A continuous process for retorting hydrocarbon-containing solids which comprises:
(a) directing a jet of gas substantially vertically up into a vessel containing subdivided solids, said solids comprising hydrocarbon-containing solids and heat-transfer solids, thereby forming a spouted bed of said solids in said vessel, said spouted-bed comprising as the minor volume of said bed a rapidly moving upward spout of said solids in dilute suspension in said gas, and as the major volume of said bed a downwardly, relatively slowly moving annular columnar loosely packed body of said solids;
(b) continuously introducing into said vessel heat-transfer solids at an elevated temperature and hydrocarbon-containing solids, said solids being introduced into said vessel by entraining said solids in said jet of gas;
(c) continuously withdrawing retorted solids and said heat-transfer solids from said vessel, said retorted solids and said heat-transfer solids being withdrawn from a lower portion of the body portion of said spouted bed; and
(d) continuously withdrawing vaporized hydrocarbons from an upper portion of said vessel.
Preferably, the gas is maintained essentially free of oxygen and essentially all of the heat for the retorting process is supplied by the heat-transfer solids.BRIEF DESCRIPTION OF THE DRAWINGS
FIG. 1 is a flow diagram illustrating the flow of gases and solids in a spouted bed.
FIG. 2 is a schematic flow diagram illustrating the flow of gas and solids along with various other auxiliary process equipment for one preferred embodiment of the invention.DETAILED DESCRIPTION OF THE INVENTION AND PREFERRED EMBODIMENTS
One object of the present invention is to provide an economic process for the retorting of shale which requires only a moderate amount of shale crushing.
Another object of the present invention is to provide a process for maximizing the yield of condensable hydrocarbons combined with the minimum production of gaseous products from shale.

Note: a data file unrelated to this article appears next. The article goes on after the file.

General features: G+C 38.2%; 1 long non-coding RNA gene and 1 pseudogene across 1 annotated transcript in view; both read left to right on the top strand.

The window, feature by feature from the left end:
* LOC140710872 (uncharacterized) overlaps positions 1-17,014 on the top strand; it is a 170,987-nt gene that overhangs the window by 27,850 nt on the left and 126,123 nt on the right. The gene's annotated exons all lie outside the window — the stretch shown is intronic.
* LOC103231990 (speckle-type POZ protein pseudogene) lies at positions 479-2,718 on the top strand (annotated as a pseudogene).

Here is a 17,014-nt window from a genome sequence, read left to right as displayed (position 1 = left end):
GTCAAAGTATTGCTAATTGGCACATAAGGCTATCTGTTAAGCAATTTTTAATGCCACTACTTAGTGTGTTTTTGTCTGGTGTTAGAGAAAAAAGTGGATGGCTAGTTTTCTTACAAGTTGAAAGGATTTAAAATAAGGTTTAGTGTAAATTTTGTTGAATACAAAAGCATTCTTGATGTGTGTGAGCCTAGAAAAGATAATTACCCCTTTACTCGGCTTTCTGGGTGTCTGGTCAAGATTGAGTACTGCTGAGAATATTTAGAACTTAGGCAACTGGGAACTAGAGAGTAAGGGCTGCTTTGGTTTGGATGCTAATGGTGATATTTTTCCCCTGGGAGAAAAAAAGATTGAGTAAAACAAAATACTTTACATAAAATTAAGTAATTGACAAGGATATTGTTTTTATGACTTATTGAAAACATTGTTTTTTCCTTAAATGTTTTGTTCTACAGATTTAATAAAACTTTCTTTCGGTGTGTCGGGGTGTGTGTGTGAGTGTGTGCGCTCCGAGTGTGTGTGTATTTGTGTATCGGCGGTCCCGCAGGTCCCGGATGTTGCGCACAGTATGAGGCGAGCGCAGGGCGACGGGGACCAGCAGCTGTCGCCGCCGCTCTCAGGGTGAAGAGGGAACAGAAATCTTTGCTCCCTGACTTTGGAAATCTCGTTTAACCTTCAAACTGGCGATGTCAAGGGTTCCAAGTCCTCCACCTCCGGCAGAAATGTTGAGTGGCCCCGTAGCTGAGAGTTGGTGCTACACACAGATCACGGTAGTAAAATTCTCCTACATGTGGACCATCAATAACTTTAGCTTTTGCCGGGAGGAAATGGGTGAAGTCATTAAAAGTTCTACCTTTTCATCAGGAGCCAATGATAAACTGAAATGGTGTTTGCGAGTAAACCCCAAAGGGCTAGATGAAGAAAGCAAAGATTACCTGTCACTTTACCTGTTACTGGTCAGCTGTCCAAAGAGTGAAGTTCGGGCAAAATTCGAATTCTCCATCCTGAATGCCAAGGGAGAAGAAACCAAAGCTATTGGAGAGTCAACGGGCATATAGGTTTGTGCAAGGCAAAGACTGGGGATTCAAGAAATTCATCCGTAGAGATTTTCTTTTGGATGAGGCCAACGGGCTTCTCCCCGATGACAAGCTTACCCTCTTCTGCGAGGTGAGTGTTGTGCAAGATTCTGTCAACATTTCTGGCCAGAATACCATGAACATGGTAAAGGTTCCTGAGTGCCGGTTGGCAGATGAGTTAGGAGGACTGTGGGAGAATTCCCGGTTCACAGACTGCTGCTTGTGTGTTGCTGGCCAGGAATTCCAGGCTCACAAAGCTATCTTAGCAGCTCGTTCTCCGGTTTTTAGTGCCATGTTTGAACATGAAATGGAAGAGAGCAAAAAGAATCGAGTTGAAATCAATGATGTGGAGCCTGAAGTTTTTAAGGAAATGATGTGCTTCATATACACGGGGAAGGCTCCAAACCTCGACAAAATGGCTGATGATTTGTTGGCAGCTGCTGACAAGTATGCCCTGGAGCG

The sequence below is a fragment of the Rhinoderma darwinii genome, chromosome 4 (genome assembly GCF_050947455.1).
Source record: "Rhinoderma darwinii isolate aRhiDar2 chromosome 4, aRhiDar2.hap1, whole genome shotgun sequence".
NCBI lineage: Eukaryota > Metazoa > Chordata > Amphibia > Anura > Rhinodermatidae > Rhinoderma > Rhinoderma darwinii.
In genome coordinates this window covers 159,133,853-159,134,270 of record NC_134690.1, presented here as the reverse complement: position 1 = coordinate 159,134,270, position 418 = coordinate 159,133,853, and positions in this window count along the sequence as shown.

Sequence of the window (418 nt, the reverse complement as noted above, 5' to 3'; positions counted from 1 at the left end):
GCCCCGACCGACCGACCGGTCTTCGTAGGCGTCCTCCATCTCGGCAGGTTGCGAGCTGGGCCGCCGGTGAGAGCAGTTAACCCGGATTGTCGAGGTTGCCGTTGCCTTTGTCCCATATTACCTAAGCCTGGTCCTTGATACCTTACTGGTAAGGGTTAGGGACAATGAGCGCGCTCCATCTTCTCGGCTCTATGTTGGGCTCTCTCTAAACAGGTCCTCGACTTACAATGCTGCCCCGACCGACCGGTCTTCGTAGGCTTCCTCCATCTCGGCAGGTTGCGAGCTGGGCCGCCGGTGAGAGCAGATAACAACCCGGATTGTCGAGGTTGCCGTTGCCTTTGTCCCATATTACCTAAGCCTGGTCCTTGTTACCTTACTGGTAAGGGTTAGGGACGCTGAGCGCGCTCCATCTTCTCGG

A further object of the present invention is to produce retorted shale containing the minimum amount of residual volatizable hydrocarbons.
Another object of the present invention is to provide a continuous retorting process which has a high thermal efficiency, along with a high throughput of solids.
Another object of the present invention is provide a retorting process which can handle intermediate-size crushed shale.
The process of the present invention will generally be described with reference to the processing of shale. However, the process of the present invention can also be used to retort other hydrocarbon-containing solids as defined herein.
The term "hydrocarbon-containing solids" as used herein includes oil shale, oil sand, coal, tar sands, gilsonite, mixtures of two or more of these materials or any other hydrocarbon-containing solids with inert materials, etc.
As used in the present invention, the term "oil shale" is intended to mean inorganic material which is predominantly clay, carbonates and silicates in conjunction with solid organic materials composed of carbon, hydrogen, sulfur, oxygen and nitrogen, called kerogen.
The term "retorted solids" is used in the present application to mean hydrocarbon-containing solids from which essentially all of the volatizable hydrocarbons have been removed, but which may still contain residual carbon.